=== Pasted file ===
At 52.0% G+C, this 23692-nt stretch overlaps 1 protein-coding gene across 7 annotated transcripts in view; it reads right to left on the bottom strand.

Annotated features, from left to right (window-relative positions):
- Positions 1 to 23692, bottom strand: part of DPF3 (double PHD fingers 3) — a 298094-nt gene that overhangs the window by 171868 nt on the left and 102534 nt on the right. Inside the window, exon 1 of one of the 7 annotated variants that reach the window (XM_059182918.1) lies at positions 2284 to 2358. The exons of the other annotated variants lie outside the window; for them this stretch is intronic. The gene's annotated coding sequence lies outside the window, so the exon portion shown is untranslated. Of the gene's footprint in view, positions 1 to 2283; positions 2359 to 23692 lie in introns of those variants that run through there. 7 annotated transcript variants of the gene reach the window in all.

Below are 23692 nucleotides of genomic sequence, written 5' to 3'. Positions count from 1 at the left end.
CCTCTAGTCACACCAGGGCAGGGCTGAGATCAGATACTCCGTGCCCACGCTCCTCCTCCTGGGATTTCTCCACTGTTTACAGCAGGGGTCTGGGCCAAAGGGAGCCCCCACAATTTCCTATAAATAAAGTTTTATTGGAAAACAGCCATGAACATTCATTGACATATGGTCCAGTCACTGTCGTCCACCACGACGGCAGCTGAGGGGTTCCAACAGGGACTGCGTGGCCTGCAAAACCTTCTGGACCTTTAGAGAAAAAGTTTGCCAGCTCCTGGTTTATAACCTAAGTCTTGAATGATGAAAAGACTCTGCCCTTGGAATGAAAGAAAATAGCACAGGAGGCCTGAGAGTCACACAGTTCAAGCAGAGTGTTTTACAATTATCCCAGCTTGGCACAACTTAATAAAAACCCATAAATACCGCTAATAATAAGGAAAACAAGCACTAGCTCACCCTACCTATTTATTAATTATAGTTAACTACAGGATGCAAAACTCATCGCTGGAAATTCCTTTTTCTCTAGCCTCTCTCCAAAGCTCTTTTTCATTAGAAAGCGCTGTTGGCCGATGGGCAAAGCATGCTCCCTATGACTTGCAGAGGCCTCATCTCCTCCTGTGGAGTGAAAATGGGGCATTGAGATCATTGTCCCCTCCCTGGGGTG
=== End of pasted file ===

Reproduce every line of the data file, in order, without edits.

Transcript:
At 52.0% G+C, this 23692-nt stretch overlaps 1 protein-coding gene across 7 annotated transcripts in view; it reads right to left on the bottom strand.

Annotated features, from left to right (window-relative positions):
- Positions 1 to 23692, bottom strand: part of DPF3 (double PHD fingers 3) — a 298094-nt gene that overhangs the window by 171868 nt on the left and 102534 nt on the right. Inside the window, exon 1 of one of the 7 annotated variants that reach the window (XM_059182918.1) lies at positions 2284 to 2358. The exons of the other annotated variants lie outside the window; for them this stretch is intronic. The gene's annotated coding sequence lies outside the window, so the exon portion shown is untranslated. Of the gene's footprint in view, positions 1 to 2283; positions 2359 to 23692 lie in introns of those variants that run through there. 7 annotated transcript variants of the gene reach the window in all.

Below are 23692 nucleotides of genomic sequence, written 5' to 3'. Positions count from 1 at the left end.
CCTCTAGTCACACCAGGGCAGGGCTGAGATCAGATACTCCGTGCCCACGCTCCTCCTCCTGGGATTTCTCCACTGTTTACAGCAGGGGTCTGGGCCAAAGGGAGCCCCCACAATTTCCTATAAATAAAGTTTTATTGGAAAACAGCCATGAACATTCATTGACATATGGTCCAGTCACTGTCGTCCACCACGACGGCAGCTGAGGGGTTCCAACAGGGACTGCGTGGCCTGCAAAACCTTCTGGACCTTTAGAGAAAAAGTTTGCCAGCTCCTGGTTTATAACCTAAGTCTTGAATGATGAAAAGACTCTGCCCTTGGAATGAAAGAAAATAGCACAGGAGGCCTGAGAGTCACACAGTTCAAGCAGAGTGTTTTACAATTATCCCAGCTTGGCACAACTTAATAAAAACCCATAAATACCGCTAATAATAAGGAAAACAAGCACTAGCTCACCCTACCTATTTATTAATTATAGTTAACTACAGGATGCAAAACTCATCGCTGGAAATTCCTTTTTCTCTAGCCTCTCTCCAAAGCTCTTTTTCATTAGAAAGCGCTGTTGGCCGATGGGCAAAGCATGCTCCCTATGACTTGCAGAGGCCTCATCTCCTCCTGTGGAGTGAAAATGGGGCATTGAGATCATTGTCCCCTCCCTGGGGTG